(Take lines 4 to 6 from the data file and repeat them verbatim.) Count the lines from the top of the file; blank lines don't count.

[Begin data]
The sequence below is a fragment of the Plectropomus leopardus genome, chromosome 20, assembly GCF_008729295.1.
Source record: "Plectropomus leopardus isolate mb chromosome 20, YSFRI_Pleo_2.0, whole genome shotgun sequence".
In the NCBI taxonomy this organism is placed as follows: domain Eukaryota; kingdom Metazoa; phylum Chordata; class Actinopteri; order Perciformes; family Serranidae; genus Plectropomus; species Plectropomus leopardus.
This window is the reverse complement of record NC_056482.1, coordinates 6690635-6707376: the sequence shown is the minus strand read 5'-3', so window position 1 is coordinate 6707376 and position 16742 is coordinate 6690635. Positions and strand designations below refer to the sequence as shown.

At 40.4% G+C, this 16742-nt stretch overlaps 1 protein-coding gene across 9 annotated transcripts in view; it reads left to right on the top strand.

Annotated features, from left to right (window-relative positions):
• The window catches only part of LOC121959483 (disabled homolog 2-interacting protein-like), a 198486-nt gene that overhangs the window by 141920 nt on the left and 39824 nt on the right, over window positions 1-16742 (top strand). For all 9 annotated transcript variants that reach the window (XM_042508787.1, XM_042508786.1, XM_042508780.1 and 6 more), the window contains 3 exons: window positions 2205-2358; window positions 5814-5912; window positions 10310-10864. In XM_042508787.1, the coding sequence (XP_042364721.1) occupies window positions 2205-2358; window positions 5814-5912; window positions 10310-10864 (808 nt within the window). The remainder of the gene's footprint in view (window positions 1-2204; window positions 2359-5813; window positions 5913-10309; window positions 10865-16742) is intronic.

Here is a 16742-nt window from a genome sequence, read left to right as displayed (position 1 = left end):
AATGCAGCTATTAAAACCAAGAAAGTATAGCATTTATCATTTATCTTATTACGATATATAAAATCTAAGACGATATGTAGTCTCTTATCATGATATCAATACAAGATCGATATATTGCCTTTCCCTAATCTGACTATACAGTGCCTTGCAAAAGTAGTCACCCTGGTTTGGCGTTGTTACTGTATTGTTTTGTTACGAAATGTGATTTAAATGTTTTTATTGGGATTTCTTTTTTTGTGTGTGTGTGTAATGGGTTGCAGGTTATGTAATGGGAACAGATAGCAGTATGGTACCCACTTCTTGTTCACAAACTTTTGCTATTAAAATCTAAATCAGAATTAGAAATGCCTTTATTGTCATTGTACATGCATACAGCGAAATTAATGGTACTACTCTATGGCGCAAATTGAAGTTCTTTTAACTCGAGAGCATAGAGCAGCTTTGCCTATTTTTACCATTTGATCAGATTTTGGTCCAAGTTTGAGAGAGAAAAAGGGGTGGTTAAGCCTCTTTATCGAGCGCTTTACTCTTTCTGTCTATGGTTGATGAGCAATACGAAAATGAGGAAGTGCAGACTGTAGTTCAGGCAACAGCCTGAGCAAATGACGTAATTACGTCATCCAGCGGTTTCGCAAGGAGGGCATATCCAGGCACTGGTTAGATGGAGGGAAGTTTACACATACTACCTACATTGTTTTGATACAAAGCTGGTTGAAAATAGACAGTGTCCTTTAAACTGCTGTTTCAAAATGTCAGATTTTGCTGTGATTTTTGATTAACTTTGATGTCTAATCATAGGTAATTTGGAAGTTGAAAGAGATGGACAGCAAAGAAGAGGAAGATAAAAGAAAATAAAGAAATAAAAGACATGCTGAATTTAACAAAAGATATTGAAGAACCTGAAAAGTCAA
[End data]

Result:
This window is the reverse complement of record NC_056482.1, coordinates 6690635-6707376: the sequence shown is the minus strand read 5'-3', so window position 1 is coordinate 6707376 and position 16742 is coordinate 6690635. Positions and strand designations below refer to the sequence as shown.

At 40.4% G+C, this 16742-nt stretch overlaps 1 protein-coding gene across 9 annotated transcripts in view; it reads left to right on the top strand.

Annotated features, from left to right (window-relative positions):